6 reasons why shadow IT is emerging from the shadows

Guess who the biggest users of shadow IT are? IT employees themselves!
Written by Joe McKendrick, Contributing Writer

Shadow IT really isn't in the shadows anymore. Technology purchases and management are being done by non-IT managers and employees across the company, including executives. And, oh by the way, IT employees themselves.

Photo credit: HubSpot

Those are some of the takeaways of a recently released study (PDF) from Stratecast and Frost & Sullivan, based on input from 300 employees in organizations in the United States, United Kingdom, Australia and New Zealand.

The report, written by Lynda Stadtmueller, program director of cloud computing for Stratecast/Frost & Sullivan, points to six key sets of findings about the true nature of shadow IT, and what organizations need to do about it. (The study was sponsored by MacAfee Software.)

Another term for shadow IT is BYOC, as in "bring your own cloud," which has a more benign ring to it. But whatever you want to call it, it's a major technology presence in organizations today.

(Thanks to CIO Insight's Tony Kontzer for surfacing the study.)

Here are the 6 truths of shadow IT, as found in the study:

1) Everybody does it. The study finds that more than 80 percent of survey respondents admit to using non-approved SaaS applications in their jobs. In addition, the study finds, the average company uses around 20 SaaS applications; of these, more than seven are non-approved. "That means you can expect that upwards of 35 percent of all SaaS apps in your company are purchased and used without oversight," Stadtmueller writes. In turn, "the high penetration of non-approved apps argues that such usage is no longer in the shadows, but very open."

2) We have met the enemy, and he is us. The study finds that the biggest users of shadow IT services are ... IT employees! Stadtmueller speculates that IT users feel they can handle the risk better. Her analogy: "Like parents who down a latte and doughnut while admonishing their children to eat a healthy breakfast, it may be a case of 'do as I say, not as I do!'"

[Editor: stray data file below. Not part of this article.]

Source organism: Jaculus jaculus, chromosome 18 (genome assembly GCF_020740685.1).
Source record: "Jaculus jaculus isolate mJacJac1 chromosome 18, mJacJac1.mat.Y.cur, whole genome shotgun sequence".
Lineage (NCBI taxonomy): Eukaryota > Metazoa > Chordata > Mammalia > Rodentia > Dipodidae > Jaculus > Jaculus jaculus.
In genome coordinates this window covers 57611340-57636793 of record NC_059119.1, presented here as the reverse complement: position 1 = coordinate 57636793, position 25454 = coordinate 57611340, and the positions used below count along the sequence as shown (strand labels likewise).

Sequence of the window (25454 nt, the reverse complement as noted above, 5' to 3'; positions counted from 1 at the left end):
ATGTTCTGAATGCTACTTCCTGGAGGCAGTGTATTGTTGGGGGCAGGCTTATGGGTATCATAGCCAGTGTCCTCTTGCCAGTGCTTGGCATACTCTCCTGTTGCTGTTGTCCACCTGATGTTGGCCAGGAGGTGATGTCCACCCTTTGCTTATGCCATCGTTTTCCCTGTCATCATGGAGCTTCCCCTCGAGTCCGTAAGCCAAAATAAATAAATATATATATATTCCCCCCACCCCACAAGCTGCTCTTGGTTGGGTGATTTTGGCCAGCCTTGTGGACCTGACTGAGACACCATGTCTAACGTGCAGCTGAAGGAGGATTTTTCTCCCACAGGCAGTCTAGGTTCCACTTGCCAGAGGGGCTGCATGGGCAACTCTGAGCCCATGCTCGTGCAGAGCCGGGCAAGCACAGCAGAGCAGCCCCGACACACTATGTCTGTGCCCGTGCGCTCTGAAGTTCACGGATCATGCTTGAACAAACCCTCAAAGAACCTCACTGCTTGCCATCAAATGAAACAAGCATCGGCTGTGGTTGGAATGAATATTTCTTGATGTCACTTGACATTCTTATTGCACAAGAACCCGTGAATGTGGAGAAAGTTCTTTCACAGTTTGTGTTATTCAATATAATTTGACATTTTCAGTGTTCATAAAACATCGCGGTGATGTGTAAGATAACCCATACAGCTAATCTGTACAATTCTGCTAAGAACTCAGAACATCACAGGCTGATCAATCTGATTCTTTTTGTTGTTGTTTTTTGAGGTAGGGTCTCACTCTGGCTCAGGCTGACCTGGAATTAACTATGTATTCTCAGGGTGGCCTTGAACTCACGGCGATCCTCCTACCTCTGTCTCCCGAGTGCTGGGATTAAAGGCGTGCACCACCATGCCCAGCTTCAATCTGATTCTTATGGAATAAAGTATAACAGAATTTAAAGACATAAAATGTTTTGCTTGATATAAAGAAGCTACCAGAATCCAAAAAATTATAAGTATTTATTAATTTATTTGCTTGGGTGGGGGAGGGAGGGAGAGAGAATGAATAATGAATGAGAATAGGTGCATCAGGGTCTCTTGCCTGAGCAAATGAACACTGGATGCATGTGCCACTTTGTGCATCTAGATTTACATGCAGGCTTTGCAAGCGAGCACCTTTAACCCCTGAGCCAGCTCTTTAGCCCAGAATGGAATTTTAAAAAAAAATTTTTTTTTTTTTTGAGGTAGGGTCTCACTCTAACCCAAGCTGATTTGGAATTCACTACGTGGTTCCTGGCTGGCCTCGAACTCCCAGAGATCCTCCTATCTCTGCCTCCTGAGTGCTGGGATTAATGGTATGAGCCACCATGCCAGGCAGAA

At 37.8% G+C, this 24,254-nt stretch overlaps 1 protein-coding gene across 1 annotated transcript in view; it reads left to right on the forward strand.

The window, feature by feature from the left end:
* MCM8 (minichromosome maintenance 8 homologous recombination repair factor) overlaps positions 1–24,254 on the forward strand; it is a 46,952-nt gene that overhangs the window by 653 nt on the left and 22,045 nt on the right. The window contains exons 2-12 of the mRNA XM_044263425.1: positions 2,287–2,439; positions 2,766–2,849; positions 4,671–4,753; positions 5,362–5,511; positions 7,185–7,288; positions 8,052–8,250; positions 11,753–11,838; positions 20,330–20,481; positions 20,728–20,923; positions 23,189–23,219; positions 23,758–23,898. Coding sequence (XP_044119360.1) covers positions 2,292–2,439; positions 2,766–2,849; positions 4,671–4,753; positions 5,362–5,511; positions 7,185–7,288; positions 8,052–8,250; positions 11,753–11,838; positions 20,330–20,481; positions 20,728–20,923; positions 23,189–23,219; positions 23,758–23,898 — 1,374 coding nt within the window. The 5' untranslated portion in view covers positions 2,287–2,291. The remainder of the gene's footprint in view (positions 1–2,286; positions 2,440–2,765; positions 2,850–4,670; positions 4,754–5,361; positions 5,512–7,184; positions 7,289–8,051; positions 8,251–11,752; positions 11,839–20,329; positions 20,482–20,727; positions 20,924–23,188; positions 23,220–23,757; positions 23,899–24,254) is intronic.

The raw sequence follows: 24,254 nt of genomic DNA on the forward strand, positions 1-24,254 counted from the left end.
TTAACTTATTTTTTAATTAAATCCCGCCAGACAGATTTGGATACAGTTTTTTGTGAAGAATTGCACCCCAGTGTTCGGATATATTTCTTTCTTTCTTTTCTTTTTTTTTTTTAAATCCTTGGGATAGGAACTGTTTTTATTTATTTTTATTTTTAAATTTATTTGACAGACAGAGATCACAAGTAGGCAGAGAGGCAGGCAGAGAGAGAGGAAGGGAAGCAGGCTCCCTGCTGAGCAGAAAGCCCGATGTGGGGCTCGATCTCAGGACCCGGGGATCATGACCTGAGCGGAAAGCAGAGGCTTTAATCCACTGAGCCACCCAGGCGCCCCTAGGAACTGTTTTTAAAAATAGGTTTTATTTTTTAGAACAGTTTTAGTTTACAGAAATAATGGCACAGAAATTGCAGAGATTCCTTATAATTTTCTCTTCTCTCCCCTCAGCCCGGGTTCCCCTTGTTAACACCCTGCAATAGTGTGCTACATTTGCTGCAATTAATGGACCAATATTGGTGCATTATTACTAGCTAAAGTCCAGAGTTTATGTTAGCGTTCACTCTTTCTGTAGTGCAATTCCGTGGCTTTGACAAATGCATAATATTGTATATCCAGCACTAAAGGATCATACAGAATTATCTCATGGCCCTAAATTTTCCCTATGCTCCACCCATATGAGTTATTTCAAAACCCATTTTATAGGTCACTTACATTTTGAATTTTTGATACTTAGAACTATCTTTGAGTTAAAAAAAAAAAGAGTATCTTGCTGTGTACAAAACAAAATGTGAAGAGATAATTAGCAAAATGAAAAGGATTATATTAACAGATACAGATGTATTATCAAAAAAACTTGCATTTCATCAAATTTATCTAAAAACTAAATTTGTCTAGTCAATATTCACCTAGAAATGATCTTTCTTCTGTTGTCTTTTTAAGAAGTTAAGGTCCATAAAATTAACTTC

3) Lack of clear consensus and poor communication plague SaaS policies. Enterprises -- even the largest, most tightly run ships -- tend to have a hodge-podge of policies, if any at all, when it comes to SaaS usage. "You can’t expect employees to adhere to a policy that they are unclear about," says Stadtmueller.

4) Employees just want to do their jobs.  There's nothing sinister, underhanded or rebellious about shadow IT. Users use such under-the-radar software simply because they know it and are comfortable with it. And that helps them get their jobs done. In today's hyper-competitive economy, they'll do whatever it takes.

5) Non-approved SaaS usage extends across all application types.While desktop productivity tools (word processing, spreadsheets), social media and file sharing top the list of off-the-radar applications, there are also substantial portions of employees using online analytics tools, web conferencing platforms, and even HR applications. 

6) Employees recognize risks, but feel they are justified. Close to half of both IT and line of business users, for example, acknowledge that shadow IT may expose valuable or sensitive data to the wrong parties. In fact, 15% of employees say they are personally aware of incidents in which data was compromised. Yet, this sense of risk is not deterring shadow IT. Stadtmueller doesn't have the answer to this, but surmises that people are growing numb to all the warnings about risk being shouted at them all day long -- "from genetically modified food to terrorist attacks to NSA privacy invasions." What's one more?

In the report, Stadtmueller makes several recommendations to better embrace the shadow IT trend. First and foremost is to establish a consistent SaaS policy that encourages -- not tries to quash -- under-the-radar SaaS adoption, but while also retaining security. "Balance employee freedom with corporate protection," she advises.

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